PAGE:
If there's one receiver that has a strangle-hold on any one position, it's Detron Lewis. Lewis is not the athlete that Michael Crabtree is, but I have no doubt that Lewis has the ability to be a special player, although like most players like Lewis, it's not a matter of talent, it's really a question of consistency. Really though, I have no doubt that Lewis will answer most, if not all of those questions in 2009. I'm really comfortable with Lewis being a leader on this team. Of course with Lewis being "the guy" at Y, it conceivably leaves little room for Austin Zouzalik to be a significant player for the Red Raiders. Zouzalik is a former high school quarterback who redshirted last year is supposedly one of the fastest players on the team and displayed the ability to catch just about everything during the spring. I'm not trying to over-rate Zouzalik, but the truth of the matter is if there's a guy that could play just about any position it's Zouzalik and I get the feeling that had he played receiver in high school, he would have been a 3-star receiver rather than getting signed late with Texas Tech. Yep, I think he's that good. Blake Kelley is the last option here and if he's seeing significant time here, then something has gone horribly wrong. Not a knock against Kelley, but there's a ton receiving talent on this Texas Tech team.
Perhaps the most important position is the position most up in the air. With the graduation of Michael Crabtree, there really hasn't been just one guy that's jumped up and grabbed the opportunity. Alexander Torres received quite a bit of spring attention, but I don't know if he's the game-breaker that I'd like to see at this position. Of course other receivers excelled at the Z position without being true game-breakers, but he's really solid. Lyle Leong should be the guy that takes over this fall, but he was injured during the spring and so there was opportunity for guys to surpass Leong. Leong played with Taylor Potts, catches everything thrown his way, however, he's been a little bit injury prone and he's not the best physical specimen. Jacoby Franks is another guy that should get some real opportunity here. Franks is one of those guys who looks the part with legitimate size (6-1/194) and speed (4.5) and personally, along with Swindall, is one of the guys that I'm personally cheering for his year. Eric Ward is actually a 2009 signee that walked onto campus during the spring and there was a lot of expectation that Ward would be a guy that could play immediately because he was a 4-star receiver with a ton of hype. Ward's case should show us that it's not always about talent because I have no doubt that he has what it takes, but repetitions and learning the Air Raid system is not something that should be overlooked when we talk about true freshmen making an impact with this offense. It takes time and I have no doubt that Ward is going to be a special player for Texas Tech.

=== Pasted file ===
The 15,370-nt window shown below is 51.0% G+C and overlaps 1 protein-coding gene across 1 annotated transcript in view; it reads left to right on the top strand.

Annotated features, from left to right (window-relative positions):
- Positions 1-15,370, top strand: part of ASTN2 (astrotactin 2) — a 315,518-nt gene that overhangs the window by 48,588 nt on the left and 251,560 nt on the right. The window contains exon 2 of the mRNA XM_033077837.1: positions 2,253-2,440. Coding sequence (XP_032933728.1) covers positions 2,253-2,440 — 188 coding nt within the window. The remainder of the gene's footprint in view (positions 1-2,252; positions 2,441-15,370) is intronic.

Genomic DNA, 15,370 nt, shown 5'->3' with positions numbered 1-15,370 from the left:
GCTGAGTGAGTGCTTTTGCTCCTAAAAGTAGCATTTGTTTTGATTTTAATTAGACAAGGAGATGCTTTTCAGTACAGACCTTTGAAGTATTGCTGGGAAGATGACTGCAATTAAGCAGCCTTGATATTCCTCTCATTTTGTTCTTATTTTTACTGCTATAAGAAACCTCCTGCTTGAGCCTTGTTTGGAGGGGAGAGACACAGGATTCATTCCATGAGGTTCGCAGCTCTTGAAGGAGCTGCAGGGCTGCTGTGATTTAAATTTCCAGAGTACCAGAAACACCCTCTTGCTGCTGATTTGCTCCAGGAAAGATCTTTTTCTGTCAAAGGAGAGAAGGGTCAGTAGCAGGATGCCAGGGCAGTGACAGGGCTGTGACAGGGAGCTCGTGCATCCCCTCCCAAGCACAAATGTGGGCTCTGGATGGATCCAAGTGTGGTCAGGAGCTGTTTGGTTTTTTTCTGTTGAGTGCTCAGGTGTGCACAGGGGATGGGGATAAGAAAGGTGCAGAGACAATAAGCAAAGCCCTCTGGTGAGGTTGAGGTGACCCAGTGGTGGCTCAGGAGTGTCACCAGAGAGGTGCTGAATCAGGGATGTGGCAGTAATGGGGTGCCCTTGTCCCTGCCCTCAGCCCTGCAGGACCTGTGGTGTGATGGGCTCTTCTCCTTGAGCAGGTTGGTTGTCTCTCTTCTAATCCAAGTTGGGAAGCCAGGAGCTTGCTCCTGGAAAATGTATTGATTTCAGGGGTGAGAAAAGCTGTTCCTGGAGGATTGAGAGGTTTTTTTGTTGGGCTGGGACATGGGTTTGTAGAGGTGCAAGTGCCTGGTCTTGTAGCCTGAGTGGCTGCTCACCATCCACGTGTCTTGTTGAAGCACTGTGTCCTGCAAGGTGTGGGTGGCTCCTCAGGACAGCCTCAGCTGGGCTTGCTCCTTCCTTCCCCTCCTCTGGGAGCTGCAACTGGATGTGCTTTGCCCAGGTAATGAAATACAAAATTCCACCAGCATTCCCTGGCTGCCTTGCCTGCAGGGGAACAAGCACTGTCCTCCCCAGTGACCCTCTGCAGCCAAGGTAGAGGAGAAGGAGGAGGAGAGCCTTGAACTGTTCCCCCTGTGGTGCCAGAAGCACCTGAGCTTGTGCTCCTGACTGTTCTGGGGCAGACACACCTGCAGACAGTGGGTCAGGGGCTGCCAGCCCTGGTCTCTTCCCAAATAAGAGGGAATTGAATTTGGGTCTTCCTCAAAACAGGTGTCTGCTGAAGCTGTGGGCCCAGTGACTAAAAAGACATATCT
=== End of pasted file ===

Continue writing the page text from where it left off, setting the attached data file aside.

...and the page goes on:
These guys don't get a ton of attention and this isn't going to be an essay on the blocking receivers for Texas Tech, but I thought they at least needed a mention as they are the unsung group of guys who get the job done blocking in the AirRaid offense. Ryan Hale is probably the best known blocker, along with receiver Adam James. The difference between the two is that James is a much better and smoother receiving threat, but Hale is the better, more punishing blocker. Omar Castillo was moved to tight end during the spring, after spending time at the offensive line last year. I didn't notice Castillo much during the spring game, but he was on the field after the game and if there is one guy that's an absolute physical specimen on this team it's Castillo. I have no idea why Castillo hasn't been able to find a position and stick thus far, but the guy is a legitimate 6-6/270 with very little body fat. I have no expectations from Castillo this year and anything that he can give you would be gravy, but if he could eventually give you a legitimate receiving threat at the goal line, all the while being a devastating blocker, sign me up.